I breastfed all three of my boys.
When they were little, it was no big deal to feed the baby in front of them. It was a common every day thing. But as my boys have grown up, I have realized that they don’t remember those days any more.
I am a big supporter of normalizing breastfeeding so I wanted to be sure to have ongoing conversations with my boys about it.
I know that even girls can be embarrassed about seeing someone breastfeed and I think we should work towards normalizing it in general. I agree with Heather when she suggests we avoid using blanket statements about the differences between boys and girls. But I would say when it comes to boobs, the learning curve is a bit steeper as it pertains to teaching boys. How do I teach them to respect a woman’s body? How do I make breastfeeding a natural, beautiful thing in their eyes – not a chance to get a glance at these mystical breasts – something they’re pretty intrigued by and most likely talking about with their friends?
My attempts, however, always turn into something out of a sitcom. A few years ago we had a conversation that went something like this:
Kid: Mom, how old was Chewie when we got him? (Chewie is our dog)
Me: He was about eight weeks old.
Kid: Why didn’t we get him when he was first born?
Me: Because newborn puppies need to stay with their mommies so they can drink her milk.
Kid: Oh, poor Chewie. I bet he misses his mommy’s boob.
|Poor Chewie. Thwarted from his mother’s breast all too soon.
Hilarious, but it’s conversations like that one that make breastfeeding no big deal. Boobies are for babies. Charlie got that message loud and clear. Having chats about animals drinking their mother’s milk is the simplest and easiest way to normalize breastfeeding with kids. I also found that talking out loud helps teach younger kids. “It looks like that mommy is feeding her baby. Let’s give them some quiet time.”
More recently we experienced seeing a young mother breastfeed her toddler. The little girl and her mother are from another country where breastfeeding is so normal, that the child had no qualms at all about lifting her mother’s shirt in a crowd of people and getting a little drink. That day my boys had quite a lesson on the female body. Oh hai boobs, we aren’t staring. Nope.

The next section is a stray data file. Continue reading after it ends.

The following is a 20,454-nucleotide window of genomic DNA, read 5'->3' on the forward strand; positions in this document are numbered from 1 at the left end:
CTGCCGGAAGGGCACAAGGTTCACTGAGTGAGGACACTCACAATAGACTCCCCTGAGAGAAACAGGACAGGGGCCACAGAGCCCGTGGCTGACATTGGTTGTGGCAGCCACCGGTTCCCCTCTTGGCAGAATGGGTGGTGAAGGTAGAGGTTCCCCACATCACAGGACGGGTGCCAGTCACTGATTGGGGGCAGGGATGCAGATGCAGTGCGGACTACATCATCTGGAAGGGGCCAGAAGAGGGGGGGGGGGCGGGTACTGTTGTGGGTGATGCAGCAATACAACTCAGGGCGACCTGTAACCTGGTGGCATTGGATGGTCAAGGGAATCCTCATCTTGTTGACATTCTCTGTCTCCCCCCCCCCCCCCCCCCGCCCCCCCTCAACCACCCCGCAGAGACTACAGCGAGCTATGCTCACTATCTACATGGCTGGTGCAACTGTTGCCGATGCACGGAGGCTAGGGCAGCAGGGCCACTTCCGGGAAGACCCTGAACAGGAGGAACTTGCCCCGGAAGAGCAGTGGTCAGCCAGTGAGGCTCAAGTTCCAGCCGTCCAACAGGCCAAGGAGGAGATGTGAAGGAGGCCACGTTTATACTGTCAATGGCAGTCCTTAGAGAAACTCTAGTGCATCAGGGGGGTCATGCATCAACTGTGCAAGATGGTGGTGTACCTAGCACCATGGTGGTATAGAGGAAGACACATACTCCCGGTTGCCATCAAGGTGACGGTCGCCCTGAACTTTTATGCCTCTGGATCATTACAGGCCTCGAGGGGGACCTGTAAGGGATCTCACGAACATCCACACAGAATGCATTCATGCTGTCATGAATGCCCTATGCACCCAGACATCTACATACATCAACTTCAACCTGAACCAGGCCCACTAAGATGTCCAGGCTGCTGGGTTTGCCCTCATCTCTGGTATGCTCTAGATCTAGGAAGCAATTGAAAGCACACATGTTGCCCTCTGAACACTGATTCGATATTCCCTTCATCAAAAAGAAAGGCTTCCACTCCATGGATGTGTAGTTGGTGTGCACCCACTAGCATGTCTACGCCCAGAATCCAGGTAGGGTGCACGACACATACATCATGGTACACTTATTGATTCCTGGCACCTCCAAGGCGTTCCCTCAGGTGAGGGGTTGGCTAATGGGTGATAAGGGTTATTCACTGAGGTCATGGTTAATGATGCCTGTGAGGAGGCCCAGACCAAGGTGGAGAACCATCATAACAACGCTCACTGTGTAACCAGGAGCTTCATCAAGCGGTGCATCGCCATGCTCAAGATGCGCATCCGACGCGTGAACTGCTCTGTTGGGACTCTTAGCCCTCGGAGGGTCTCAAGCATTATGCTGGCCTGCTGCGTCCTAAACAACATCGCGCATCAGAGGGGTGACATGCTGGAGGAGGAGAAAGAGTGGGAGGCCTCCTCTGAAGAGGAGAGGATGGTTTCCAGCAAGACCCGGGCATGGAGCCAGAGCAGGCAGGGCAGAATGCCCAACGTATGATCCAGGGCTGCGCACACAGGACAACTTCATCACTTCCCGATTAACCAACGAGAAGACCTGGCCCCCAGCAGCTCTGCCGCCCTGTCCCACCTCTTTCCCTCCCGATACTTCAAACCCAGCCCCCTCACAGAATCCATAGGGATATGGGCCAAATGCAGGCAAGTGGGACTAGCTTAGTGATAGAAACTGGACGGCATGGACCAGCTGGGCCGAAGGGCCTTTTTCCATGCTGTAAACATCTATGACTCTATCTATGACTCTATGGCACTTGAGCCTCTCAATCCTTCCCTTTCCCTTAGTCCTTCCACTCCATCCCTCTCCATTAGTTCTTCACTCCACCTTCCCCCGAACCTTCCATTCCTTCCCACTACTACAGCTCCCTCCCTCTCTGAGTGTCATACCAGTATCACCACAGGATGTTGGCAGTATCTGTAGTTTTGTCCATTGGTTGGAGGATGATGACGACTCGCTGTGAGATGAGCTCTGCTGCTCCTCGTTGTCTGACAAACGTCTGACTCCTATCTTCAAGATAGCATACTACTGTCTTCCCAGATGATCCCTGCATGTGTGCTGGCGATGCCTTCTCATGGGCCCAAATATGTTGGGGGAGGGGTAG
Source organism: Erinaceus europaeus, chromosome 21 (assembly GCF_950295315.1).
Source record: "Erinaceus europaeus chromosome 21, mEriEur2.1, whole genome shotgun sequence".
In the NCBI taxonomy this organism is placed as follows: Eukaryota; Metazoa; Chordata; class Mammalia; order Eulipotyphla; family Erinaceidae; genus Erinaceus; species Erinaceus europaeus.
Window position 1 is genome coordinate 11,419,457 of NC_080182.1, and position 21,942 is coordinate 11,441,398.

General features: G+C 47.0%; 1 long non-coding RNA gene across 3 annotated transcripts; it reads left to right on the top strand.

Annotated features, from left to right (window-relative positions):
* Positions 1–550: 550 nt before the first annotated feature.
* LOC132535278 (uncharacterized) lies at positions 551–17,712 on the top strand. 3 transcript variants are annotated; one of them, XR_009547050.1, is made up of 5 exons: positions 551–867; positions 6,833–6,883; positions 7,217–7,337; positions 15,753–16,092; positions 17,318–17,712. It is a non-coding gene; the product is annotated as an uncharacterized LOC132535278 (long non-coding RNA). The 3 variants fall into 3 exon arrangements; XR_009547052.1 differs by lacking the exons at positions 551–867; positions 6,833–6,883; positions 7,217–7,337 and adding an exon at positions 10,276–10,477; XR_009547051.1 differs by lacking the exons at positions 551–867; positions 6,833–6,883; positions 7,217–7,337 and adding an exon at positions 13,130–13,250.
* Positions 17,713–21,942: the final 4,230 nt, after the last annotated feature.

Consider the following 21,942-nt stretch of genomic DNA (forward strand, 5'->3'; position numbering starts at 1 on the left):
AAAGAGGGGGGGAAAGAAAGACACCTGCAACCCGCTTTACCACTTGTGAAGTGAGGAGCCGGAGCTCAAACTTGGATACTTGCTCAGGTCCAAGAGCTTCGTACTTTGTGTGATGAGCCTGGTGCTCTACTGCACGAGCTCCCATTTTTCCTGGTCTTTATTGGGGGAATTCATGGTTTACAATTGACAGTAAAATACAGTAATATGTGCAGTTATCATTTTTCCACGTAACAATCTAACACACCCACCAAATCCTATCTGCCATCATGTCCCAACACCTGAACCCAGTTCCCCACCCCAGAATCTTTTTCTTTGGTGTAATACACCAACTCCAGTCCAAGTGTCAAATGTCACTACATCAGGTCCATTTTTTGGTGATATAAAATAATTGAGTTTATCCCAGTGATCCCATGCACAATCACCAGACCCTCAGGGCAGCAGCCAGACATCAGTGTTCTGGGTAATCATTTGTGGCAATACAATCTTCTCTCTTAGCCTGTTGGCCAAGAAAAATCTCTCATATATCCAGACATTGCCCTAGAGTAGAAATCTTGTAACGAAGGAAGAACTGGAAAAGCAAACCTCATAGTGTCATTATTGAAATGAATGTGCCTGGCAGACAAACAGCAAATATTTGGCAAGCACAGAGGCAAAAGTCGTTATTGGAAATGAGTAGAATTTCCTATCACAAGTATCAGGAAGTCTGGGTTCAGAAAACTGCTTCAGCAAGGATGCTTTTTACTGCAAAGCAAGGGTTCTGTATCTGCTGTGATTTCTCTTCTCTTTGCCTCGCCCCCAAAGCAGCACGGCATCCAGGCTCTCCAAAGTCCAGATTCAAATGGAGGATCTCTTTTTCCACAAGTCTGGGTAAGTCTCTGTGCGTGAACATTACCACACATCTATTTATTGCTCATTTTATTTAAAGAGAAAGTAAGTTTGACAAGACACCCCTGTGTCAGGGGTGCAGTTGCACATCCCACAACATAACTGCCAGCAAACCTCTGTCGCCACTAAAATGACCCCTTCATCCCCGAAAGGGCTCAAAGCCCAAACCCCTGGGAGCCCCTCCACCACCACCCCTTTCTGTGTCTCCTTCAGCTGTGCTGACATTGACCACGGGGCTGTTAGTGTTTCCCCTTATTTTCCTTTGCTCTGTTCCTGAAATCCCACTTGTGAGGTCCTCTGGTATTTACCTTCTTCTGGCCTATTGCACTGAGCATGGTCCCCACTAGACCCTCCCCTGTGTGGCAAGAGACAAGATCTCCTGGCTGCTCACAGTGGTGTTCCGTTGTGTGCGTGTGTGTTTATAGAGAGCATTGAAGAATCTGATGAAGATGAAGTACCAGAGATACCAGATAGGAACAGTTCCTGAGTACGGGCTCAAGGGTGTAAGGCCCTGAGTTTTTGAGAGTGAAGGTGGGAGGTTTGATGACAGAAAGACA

When we got home we had a little talk about what we saw. That talk went a little something like this:
Me: So we saw a mom breastfeeding her little girl today, didn’t we?
Kid: Yep. That was awkward.
Me: It’s not awkward if you understand that this is how babies eat. Is it awkward for you to eat when you are hungry?
They got the point. We talked about what to do when a woman is breastfeeding. We look away, no need to stare. We talk to them in the eyes. No need to stare! And for the love of god, please don’t stare. And then…
Kid: How does the milk come out of the mom?
Me: Well, the baby sucks on the nipple and milk comes out.
Kid: You breastfed us, didn’t you Mom?
I nodded. And then, like a light bulb had exploded in their brains, all three boys’ faces went red and jaws dropped open.
Kid: Mom. Please tell me I never put my mouth on your boob.
Of course I laughed my butt off and explained that they had all, in fact, put their mouth on my boobs. I realize that for a young boy that concept may be embarrassing and apparently disturbing based on my boys’ reactions. But I hope that candid conversations like these will take away the stigma that boys like to look at boobs and boobs are there for sexual reasons and sexual reasons only. Boobies are for babies.
Since that conversation, we had another breastfeeding encounter. One of my boys was sitting next to a women who breastfed her baby and there he was, right next to an exposed breast. I sat and watched for his reaction. He turned. He looked away. When the woman asked him a question he looked into her eyes and answered and looked away again. He was a perfect gentleman. When we left I asked him how he felt about it.
“Fine. I mean, it’s awkward for a girl to just pull her shirt up all of a sudden but it was to feed her baby so it’s ok. I just looked away.”
That’s my boy.